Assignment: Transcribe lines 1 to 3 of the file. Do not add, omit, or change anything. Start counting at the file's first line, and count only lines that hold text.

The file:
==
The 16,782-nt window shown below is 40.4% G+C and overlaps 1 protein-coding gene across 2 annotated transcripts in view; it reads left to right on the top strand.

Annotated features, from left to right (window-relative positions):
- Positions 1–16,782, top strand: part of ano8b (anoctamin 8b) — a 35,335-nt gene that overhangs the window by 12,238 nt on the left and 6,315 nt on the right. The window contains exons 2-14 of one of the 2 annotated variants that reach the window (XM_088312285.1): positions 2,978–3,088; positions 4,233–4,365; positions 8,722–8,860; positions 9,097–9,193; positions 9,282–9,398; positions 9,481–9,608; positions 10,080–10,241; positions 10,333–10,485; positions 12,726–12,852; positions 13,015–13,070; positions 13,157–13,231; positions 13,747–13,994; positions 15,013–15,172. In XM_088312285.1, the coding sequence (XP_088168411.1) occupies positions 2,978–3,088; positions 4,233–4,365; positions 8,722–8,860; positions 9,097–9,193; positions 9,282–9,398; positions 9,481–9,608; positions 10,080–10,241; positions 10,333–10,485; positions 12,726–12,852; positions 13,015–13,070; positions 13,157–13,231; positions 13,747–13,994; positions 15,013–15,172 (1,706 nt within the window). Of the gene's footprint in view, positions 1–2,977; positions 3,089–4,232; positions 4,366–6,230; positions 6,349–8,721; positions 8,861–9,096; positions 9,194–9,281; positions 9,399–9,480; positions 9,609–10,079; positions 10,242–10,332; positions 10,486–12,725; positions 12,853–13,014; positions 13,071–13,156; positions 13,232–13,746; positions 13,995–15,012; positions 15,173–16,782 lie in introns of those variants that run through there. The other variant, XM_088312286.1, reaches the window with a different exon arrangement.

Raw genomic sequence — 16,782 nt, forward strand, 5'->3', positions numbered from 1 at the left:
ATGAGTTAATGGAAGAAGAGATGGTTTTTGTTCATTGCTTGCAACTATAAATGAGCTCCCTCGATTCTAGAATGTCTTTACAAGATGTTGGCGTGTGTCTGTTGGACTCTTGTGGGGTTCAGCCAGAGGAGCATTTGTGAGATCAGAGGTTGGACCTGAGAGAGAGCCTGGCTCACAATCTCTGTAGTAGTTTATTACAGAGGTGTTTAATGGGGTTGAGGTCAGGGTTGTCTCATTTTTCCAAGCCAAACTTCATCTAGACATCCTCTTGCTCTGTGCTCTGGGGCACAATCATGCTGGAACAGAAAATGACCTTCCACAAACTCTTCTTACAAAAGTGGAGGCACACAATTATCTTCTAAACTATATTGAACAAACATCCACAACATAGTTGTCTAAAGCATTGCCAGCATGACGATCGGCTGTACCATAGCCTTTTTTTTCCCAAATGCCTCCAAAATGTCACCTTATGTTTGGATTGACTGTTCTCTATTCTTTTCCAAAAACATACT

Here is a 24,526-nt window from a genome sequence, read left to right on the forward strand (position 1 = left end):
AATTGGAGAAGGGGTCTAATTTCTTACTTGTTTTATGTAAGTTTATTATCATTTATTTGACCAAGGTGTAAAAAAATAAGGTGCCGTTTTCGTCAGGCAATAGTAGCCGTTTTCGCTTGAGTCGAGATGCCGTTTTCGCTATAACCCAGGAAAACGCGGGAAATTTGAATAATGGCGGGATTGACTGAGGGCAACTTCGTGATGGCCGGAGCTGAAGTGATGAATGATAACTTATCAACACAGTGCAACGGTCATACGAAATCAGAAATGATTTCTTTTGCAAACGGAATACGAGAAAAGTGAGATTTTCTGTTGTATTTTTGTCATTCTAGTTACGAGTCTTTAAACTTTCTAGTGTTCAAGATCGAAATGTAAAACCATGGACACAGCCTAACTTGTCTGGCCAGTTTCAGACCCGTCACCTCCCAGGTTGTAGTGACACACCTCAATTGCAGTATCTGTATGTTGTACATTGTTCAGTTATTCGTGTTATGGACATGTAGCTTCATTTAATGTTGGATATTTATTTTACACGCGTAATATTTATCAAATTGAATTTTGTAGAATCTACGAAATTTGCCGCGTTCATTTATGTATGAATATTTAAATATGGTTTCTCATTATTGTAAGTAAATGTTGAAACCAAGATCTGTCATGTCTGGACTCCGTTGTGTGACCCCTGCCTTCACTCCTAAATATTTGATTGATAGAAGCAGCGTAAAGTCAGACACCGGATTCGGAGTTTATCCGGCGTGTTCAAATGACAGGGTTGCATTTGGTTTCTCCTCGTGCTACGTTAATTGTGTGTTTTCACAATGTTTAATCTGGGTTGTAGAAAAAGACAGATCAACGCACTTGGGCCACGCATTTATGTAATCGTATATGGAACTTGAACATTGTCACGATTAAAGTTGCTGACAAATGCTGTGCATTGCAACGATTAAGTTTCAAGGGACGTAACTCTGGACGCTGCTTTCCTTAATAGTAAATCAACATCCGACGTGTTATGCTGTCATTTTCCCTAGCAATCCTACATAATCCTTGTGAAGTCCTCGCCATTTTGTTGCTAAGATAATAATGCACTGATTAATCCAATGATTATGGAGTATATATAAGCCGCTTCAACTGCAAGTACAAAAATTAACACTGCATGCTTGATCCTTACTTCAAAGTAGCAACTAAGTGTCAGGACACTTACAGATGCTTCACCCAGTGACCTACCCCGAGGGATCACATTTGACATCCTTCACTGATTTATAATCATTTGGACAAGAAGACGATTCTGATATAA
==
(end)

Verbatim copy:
The 16,782-nt window shown below is 40.4% G+C and overlaps 1 protein-coding gene across 2 annotated transcripts in view; it reads left to right on the top strand.

Annotated features, from left to right (window-relative positions):
- Positions 1–16,782, top strand: part of ano8b (anoctamin 8b) — a 35,335-nt gene that overhangs the window by 12,238 nt on the left and 6,315 nt on the right. The window contains exons 2-14 of one of the 2 annotated variants that reach the window (XM_088312285.1): positions 2,978–3,088; positions 4,233–4,365; positions 8,722–8,860; positions 9,097–9,193; positions 9,282–9,398; positions 9,481–9,608; positions 10,080–10,241; positions 10,333–10,485; positions 12,726–12,852; positions 13,015–13,070; positions 13,157–13,231; positions 13,747–13,994; positions 15,013–15,172. In XM_088312285.1, the coding sequence (XP_088168411.1) occupies positions 2,978–3,088; positions 4,233–4,365; positions 8,722–8,860; positions 9,097–9,193; positions 9,282–9,398; positions 9,481–9,608; positions 10,080–10,241; positions 10,333–10,485; positions 12,726–12,852; positions 13,015–13,070; positions 13,157–13,231; positions 13,747–13,994; positions 15,013–15,172 (1,706 nt within the window). Of the gene's footprint in view, positions 1–2,977; positions 3,089–4,232; positions 4,366–6,230; positions 6,349–8,721; positions 8,861–9,096; positions 9,194–9,281; positions 9,399–9,480; positions 9,609–10,079; positions 10,242–10,332; positions 10,486–12,725; positions 12,853–13,014; positions 13,071–13,156; positions 13,232–13,746; positions 13,995–15,012; positions 15,173–16,782 lie in introns of those variants that run through there. The other variant, XM_088312286.1, reaches the window with a different exon arrangement.